This is Part I of the "Breaking Down Departmental Barriers" series. The articles in the series are:
I. 4 Reasons Why We Shouldn't Work in a Departmental Vacuum (You are here)
I was having a bad day. Our sales team seemingly made a deal with a client that is obviously a bad fit for our software, and now the new client is in our onboarding queue. My mentor, I'll call him "L", and I had the following exchange (paraphrased, of course) after a meeting with our sales team went nowhere:
Me: This is another example of Sales going completely rogue, and everyone downstream is going to get screwed.
L: Okay, what did you do before this client got to you to ensure that you wouldn't get screwed?
Me: What could I do? It's part of the sales process. I'm not a part of the sales process.
L: Well, that's your problem. You don't get to complain if you didn't get involved.
As blunt as his message was, my mentor had an incredibly valid point. Professional Services was not part of the sales process, and I took that reality and established it as unchangeable. If I didn't proactively get involved in the sales process, who am I to criticize the result that comes out of the process? We're all human, and unless a subset has developed mind-reading capabilities in the last few years, it's impossible for someone to understand our perspective unless we voice it. A major lesson I internalized that day was: we should never work in a departmental vacuum. I caught myself saying "it's not my job" one too many times, and instead what I should have been doing was to take interest in the other parts of the business adjacent to my own.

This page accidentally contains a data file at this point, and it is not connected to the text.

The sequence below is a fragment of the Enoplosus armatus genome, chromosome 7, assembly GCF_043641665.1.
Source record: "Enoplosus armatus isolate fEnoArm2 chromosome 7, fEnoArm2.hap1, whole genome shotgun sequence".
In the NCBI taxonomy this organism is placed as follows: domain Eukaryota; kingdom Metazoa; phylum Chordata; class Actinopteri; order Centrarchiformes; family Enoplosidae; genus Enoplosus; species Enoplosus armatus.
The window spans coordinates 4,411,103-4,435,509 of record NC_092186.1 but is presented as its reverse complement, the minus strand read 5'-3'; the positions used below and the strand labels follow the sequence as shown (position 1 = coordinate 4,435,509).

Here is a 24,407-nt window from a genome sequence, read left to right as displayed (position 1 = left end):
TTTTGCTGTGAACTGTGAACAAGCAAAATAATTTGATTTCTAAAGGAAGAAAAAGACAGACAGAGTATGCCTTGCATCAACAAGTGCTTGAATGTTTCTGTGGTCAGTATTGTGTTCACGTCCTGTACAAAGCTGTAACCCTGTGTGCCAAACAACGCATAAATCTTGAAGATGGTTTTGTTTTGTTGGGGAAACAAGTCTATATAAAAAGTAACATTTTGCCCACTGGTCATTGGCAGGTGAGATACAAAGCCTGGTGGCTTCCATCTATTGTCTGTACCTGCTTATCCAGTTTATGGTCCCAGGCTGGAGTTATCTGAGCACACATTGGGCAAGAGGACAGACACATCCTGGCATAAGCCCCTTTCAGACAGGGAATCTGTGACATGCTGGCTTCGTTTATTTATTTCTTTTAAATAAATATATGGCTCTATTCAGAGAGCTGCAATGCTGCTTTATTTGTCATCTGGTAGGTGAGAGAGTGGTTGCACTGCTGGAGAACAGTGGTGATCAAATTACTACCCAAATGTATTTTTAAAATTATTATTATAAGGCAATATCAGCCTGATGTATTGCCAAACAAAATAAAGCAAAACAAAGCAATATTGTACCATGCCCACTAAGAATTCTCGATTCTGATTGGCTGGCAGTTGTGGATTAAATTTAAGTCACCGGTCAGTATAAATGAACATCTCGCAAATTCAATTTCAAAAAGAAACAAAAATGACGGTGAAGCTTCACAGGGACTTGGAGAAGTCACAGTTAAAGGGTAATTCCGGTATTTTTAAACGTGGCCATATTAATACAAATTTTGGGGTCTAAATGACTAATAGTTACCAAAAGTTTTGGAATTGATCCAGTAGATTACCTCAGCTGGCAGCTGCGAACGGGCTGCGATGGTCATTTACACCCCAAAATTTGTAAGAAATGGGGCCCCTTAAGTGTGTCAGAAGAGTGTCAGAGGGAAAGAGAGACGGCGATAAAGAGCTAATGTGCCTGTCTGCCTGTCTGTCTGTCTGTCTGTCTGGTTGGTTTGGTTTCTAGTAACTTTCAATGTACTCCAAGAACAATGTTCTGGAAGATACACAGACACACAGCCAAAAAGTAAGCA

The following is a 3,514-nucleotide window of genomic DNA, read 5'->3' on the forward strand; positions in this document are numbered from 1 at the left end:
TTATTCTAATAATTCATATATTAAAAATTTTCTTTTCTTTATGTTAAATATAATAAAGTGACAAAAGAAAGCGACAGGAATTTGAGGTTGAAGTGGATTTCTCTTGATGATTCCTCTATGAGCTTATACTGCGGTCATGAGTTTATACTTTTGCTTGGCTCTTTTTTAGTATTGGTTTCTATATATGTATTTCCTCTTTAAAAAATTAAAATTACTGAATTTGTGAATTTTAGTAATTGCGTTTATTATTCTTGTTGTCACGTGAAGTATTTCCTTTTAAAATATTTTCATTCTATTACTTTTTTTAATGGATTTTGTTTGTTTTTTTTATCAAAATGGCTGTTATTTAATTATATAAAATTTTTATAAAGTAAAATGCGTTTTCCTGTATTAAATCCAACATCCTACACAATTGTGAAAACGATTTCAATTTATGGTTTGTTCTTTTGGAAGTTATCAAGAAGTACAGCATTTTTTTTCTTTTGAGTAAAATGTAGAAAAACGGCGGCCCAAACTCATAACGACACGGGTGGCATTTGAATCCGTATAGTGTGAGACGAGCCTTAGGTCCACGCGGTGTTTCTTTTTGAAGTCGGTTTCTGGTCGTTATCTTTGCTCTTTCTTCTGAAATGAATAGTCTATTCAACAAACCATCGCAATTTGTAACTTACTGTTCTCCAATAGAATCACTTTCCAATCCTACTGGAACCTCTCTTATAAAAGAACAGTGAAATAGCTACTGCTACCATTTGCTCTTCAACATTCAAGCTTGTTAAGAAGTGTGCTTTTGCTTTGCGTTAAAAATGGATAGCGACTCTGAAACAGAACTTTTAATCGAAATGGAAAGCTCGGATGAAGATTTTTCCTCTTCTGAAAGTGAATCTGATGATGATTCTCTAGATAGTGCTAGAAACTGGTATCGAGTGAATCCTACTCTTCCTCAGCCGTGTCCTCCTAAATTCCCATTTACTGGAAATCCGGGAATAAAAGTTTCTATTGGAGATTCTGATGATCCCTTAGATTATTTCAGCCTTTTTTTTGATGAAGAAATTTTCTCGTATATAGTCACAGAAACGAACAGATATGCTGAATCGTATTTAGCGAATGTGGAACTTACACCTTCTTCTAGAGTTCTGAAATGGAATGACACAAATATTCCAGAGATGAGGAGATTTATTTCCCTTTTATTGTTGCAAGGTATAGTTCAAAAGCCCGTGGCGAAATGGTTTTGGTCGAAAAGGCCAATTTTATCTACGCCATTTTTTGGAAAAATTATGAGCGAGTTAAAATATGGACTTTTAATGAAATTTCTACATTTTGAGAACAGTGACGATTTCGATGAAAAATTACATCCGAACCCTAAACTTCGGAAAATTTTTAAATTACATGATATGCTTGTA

There is a number of very compelling reasons why we should avoid working in a vacuum and start reaching out, participating across organizational disciplines, and getting to know what everyone is executing on:
1. Minimize surprise - Perhaps the most selfish reason is to minimize the surprise that lands on our desk by understanding the pipeline from sales and BD. At a minimum, getting informed first-hand of what is happening at the business development level will allow us to properly plan and mentally prepare for what is about to happen.
2. See Things from a Different Perspective - I am a firm believer that a diversity of voices is a recipe for good decision making. We can always make assumptions on what differing opinions and stances may be, but why make assumptions when we can bring into the room people who are passionate about a differing point of view? A diversity of voices ensures that we capture opinions that we simply are not aware of so we can make decisions without unintended consequences.
3. Build better solutions that go beyond our own limitations - If we are humble enough to realize that we are generalists in an organization of specialists, then it only makes sense to bring in colleagues from other teams who are stronger than we are to help us build great solutions for our clients? Why settle for a mediocre solution that we can dream up when working with others can produce a better solution for our clients?
4. Deliver With, not For, our Colleagues - Organizations that are siloed tend to foster teams that are focused on delivering for their colleagues rather than working with them. That's bad because it ends up with us not caring about what happens after we deliver something down the pipeline. A good solution requires everyone to buy in and participate. If we're just delivering, we don't care to participate after we've handed off our work to someone else.
Getting out of our departmental comfort zone makes us stronger, not weaker. Resist the temptation to work alone thinking we are the only group of people capable of coming up with the best solution and advice for our clients. Be humble and gain a greater perspective, and your clients will thank you for it.